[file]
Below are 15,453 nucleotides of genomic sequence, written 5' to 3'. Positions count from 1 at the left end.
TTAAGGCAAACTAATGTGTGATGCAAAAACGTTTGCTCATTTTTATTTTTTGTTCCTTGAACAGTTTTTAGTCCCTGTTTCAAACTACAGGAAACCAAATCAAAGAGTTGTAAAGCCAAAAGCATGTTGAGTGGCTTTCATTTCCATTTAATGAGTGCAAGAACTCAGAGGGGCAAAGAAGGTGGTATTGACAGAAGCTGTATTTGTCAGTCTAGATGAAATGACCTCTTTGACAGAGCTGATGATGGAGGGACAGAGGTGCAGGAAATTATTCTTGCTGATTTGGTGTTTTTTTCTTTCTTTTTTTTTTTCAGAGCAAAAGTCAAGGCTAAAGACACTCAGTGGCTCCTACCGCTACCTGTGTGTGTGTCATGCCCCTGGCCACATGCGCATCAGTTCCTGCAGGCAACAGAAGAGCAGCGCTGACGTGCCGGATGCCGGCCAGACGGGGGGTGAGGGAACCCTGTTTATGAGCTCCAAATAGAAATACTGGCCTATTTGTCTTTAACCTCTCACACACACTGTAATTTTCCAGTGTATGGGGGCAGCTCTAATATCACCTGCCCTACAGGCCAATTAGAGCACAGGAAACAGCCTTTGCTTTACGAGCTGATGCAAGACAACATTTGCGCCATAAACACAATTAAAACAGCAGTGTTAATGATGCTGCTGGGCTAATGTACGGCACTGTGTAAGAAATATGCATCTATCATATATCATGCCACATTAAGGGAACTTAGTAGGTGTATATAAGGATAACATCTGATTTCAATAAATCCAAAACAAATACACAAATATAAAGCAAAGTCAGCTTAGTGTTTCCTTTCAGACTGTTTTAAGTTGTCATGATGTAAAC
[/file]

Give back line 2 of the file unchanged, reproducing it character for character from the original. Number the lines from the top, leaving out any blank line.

TTAAGGCAAACTAATGTGTGATGCAAAAACGTTTGCTCATTTTTATTTTTTGTTCCTTGAACAGTTTTTAGTCCCTGTTTCAAACTACAGGAAACCAAATCAAAGAGTTGTAAAGCCAAAAGCATGTTGAGTGGCTTTCATTTCCATTTAATGAGTGCAAGAACTCAGAGGGGCAAAGAAGGTGGTATTGACAGAAGCTGTATTTGTCAGTCTAGATGAAATGACCTCTTTGACAGAGCTGATGATGGAGGGACAGAGGTGCAGGAAATTATTCTTGCTGATTTGGTGTTTTTTTCTTTCTTTTTTTTTTTCAGAGCAAAAGTCAAGGCTAAAGACACTCAGTGGCTCCTACCGCTACCTGTGTGTGTGTCATGCCCCTGGCCACATGCGCATCAGTTCCTGCAGGCAACAGAAGAGCAGCGCTGACGTGCCGGATGCCGGCCAGACGGGGGGTGAGGGAACCCTGTTTATGAGCTCCAAATAGAAATACTGGCCTATTTGTCTTTAACCTCTCACACACACTGTAATTTTCCAGTGTATGGGGGCAGCTCTAATATCACCTGCCCTACAGGCCAATTAGAGCACAGGAAACAGCCTTTGCTTTACGAGCTGATGCAAGACAACATTTGCGCCATAAACACAATTAAAACAGCAGTGTTAATGATGCTGCTGGGCTAATGTACGGCACTGTGTAAGAAATATGCATCTATCATATATCATGCCACATTAAGGGAACTTAGTAGGTGTATATAAGGATAACATCTGATTTCAATAAATCCAAAACAAATACACAAATATAAAGCAAAGTCAGCTTAGTGTTTCCTTTCAGACTGTTTTAAGTTGTCATGATGTAAAC